9/11 Pentagon Survivor Story at Local Library

9%2F11+Pentagon+Survivor+Story+at+Local+Library

Noelle Worley, Journalist

 

9/11 Pentagon Survivor Story at Local Library

Ryan Yantis, Lt. Col., US Army veteran, spokesperson at the Warrenville Public Library on Sept. 9 about his experience at the Pentagon on 9/11. 

Yantis was an HR worker in the Pentagon on the morning of Sept. 11, 2001. In his office, he watched news reports come in, showing the planes hitting the World Trade Center. He had spent two years in New York City before being assigned to the Pentagon. That life-changing day he was instructed to attend a meeting at 9:30 a.m. in a different section of the Pentagon with several top generals in order to advise them on how to most effectively move troops into New York. Only minutes after Yantis entered the meeting, the alarms went off and all personnel was instructed to evacuate the building. 

Yantis returned to the corridor where his office was located and checked every room to ensure everyone had escaped. When asked about the source of his courage he confessed, “I wasn’t afraid, I was pissed… it happened on my watch”. He continued down many other hallways while the alarms were going off until a security guard insisted that he exit the building. 

For the first time, Yantis saw section 1 of the Pentagon engulfed in flames and surrounded by the carnage of airplane parts. He immediately jumped into action, carrying stretchers into and out of the fire. In the confusion, most of the ambulances went toward the fire and smoke, but most of the seriously injured were rushed out of a lateral exit or into the courtyard. Despite this, Yantis worked tirelessly to transport as many as possible to professional aid.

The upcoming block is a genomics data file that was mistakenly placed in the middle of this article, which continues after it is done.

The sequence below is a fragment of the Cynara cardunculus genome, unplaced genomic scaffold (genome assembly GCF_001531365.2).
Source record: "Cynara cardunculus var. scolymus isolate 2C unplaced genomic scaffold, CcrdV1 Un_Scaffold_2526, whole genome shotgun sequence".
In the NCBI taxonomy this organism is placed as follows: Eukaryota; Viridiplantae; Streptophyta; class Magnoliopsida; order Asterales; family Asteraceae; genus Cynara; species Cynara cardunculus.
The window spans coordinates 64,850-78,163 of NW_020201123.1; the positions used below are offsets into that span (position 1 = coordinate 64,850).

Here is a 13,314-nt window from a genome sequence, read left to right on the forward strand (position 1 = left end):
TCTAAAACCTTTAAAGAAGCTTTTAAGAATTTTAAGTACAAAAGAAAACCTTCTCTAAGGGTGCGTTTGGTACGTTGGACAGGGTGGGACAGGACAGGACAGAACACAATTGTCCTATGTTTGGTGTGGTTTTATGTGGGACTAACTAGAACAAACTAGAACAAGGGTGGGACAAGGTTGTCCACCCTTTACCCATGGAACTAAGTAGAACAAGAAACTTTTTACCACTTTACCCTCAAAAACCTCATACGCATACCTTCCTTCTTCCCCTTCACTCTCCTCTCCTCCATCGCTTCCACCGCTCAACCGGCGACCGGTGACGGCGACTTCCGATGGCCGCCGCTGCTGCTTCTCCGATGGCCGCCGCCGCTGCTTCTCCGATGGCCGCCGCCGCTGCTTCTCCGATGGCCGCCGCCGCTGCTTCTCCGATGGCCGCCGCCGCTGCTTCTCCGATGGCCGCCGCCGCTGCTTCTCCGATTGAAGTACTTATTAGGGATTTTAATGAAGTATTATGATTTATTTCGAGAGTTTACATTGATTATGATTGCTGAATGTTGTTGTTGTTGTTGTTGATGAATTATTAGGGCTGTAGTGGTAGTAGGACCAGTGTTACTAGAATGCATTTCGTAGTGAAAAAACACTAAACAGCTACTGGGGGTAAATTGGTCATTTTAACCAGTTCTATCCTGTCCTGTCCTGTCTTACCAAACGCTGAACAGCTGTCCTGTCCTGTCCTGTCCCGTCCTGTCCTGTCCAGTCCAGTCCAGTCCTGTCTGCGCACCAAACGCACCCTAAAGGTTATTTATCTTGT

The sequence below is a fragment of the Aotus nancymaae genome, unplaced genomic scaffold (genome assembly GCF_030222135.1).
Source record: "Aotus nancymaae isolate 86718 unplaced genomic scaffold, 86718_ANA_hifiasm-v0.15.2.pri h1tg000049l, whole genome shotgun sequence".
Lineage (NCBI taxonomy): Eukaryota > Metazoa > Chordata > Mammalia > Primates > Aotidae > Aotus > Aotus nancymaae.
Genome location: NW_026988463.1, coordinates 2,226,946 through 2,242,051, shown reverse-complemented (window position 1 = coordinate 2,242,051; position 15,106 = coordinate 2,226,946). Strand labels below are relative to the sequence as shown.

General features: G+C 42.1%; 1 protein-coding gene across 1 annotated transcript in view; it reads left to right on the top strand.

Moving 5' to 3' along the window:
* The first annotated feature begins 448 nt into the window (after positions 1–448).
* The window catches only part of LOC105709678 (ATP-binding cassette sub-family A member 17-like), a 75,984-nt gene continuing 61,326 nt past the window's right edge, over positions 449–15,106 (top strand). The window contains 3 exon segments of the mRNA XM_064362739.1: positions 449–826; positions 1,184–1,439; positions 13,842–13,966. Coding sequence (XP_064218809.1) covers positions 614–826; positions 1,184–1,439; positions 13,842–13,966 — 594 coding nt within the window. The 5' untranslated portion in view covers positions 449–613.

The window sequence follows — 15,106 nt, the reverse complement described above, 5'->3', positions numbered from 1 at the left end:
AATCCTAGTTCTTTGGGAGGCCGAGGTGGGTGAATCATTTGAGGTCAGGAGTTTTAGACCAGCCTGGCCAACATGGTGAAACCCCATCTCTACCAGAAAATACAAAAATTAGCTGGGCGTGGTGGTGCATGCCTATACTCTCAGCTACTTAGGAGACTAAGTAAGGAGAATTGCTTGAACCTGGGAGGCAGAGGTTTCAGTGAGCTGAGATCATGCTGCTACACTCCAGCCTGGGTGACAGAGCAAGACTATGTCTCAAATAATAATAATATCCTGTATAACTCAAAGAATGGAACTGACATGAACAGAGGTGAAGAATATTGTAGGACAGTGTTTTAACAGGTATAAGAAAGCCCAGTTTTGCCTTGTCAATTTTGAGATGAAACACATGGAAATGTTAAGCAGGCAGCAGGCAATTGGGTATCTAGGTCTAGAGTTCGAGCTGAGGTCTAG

Regardless of the firefight in Section 1 that continued until late morning Sept. 12, the Pentagon never closed. By 3 p.m., Yantis was back inside beginning to fill out the casualty reports from the attack. Many approached him to confirm deaths, but Yantis recognized the confusion surrounding such a shocking situation and refused to confirm death on any of the reports. He held onto the last bit of hope, writing: duty status unknown, whereabouts unknown.

After his experience on 9/11, Yantis went on to survive cancer, counseled survivors in an organization called American Pride, and became a father to three daughters. “Life is good when you know how to go for it. Be resilient. Don’t let yourself stay knocked down”,  is the advice Yantis gives to young people.

 

Edited by Maya Bose